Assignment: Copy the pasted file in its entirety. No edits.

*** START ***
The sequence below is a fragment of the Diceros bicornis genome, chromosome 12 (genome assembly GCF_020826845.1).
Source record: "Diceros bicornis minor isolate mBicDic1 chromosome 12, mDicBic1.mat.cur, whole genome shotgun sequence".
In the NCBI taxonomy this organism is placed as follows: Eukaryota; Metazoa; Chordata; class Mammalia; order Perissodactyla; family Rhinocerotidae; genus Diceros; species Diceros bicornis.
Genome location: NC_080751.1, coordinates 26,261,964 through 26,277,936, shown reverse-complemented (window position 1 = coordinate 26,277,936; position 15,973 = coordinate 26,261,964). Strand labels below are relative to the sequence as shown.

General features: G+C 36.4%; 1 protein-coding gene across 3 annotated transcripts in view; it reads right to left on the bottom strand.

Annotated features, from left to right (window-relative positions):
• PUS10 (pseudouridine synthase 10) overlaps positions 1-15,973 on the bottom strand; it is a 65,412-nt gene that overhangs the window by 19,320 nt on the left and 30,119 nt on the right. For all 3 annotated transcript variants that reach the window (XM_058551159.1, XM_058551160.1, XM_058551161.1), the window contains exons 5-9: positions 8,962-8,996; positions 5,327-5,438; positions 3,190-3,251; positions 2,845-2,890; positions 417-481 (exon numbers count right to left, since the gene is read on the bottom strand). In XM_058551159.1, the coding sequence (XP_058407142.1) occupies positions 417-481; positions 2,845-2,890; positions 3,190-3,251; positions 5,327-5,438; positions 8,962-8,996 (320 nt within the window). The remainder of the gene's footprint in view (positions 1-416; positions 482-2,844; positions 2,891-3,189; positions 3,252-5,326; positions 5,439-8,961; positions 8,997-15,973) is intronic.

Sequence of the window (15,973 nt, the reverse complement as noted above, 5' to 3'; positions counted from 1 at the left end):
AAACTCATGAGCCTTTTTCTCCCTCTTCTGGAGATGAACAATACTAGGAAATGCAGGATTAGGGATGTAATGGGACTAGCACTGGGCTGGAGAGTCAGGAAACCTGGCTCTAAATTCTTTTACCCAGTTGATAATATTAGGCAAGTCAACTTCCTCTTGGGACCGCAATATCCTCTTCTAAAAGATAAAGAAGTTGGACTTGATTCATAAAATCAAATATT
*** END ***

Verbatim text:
The sequence below is a fragment of the Diceros bicornis genome, chromosome 12 (genome assembly GCF_020826845.1).
Source record: "Diceros bicornis minor isolate mBicDic1 chromosome 12, mDicBic1.mat.cur, whole genome shotgun sequence".
In the NCBI taxonomy this organism is placed as follows: Eukaryota; Metazoa; Chordata; class Mammalia; order Perissodactyla; family Rhinocerotidae; genus Diceros; species Diceros bicornis.
Genome location: NC_080751.1, coordinates 26,261,964 through 26,277,936, shown reverse-complemented (window position 1 = coordinate 26,277,936; position 15,973 = coordinate 26,261,964). Strand labels below are relative to the sequence as shown.

General features: G+C 36.4%; 1 protein-coding gene across 3 annotated transcripts in view; it reads right to left on the bottom strand.

Annotated features, from left to right (window-relative positions):
• PUS10 (pseudouridine synthase 10) overlaps positions 1-15,973 on the bottom strand; it is a 65,412-nt gene that overhangs the window by 19,320 nt on the left and 30,119 nt on the right. For all 3 annotated transcript variants that reach the window (XM_058551159.1, XM_058551160.1, XM_058551161.1), the window contains exons 5-9: positions 8,962-8,996; positions 5,327-5,438; positions 3,190-3,251; positions 2,845-2,890; positions 417-481 (exon numbers count right to left, since the gene is read on the bottom strand). In XM_058551159.1, the coding sequence (XP_058407142.1) occupies positions 417-481; positions 2,845-2,890; positions 3,190-3,251; positions 5,327-5,438; positions 8,962-8,996 (320 nt within the window). The remainder of the gene's footprint in view (positions 1-416; positions 482-2,844; positions 2,891-3,189; positions 3,252-5,326; positions 5,439-8,961; positions 8,997-15,973) is intronic.

Sequence of the window (15,973 nt, the reverse complement as noted above, 5' to 3'; positions counted from 1 at the left end):
AAACTCATGAGCCTTTTTCTCCCTCTTCTGGAGATGAACAATACTAGGAAATGCAGGATTAGGGATGTAATGGGACTAGCACTGGGCTGGAGAGTCAGGAAACCTGGCTCTAAATTCTTTTACCCAGTTGATAATATTAGGCAAGTCAACTTCCTCTTGGGACCGCAATATCCTCTTCTAAAAGATAAAGAAGTTGGACTTGATTCATAAAATCAAATATT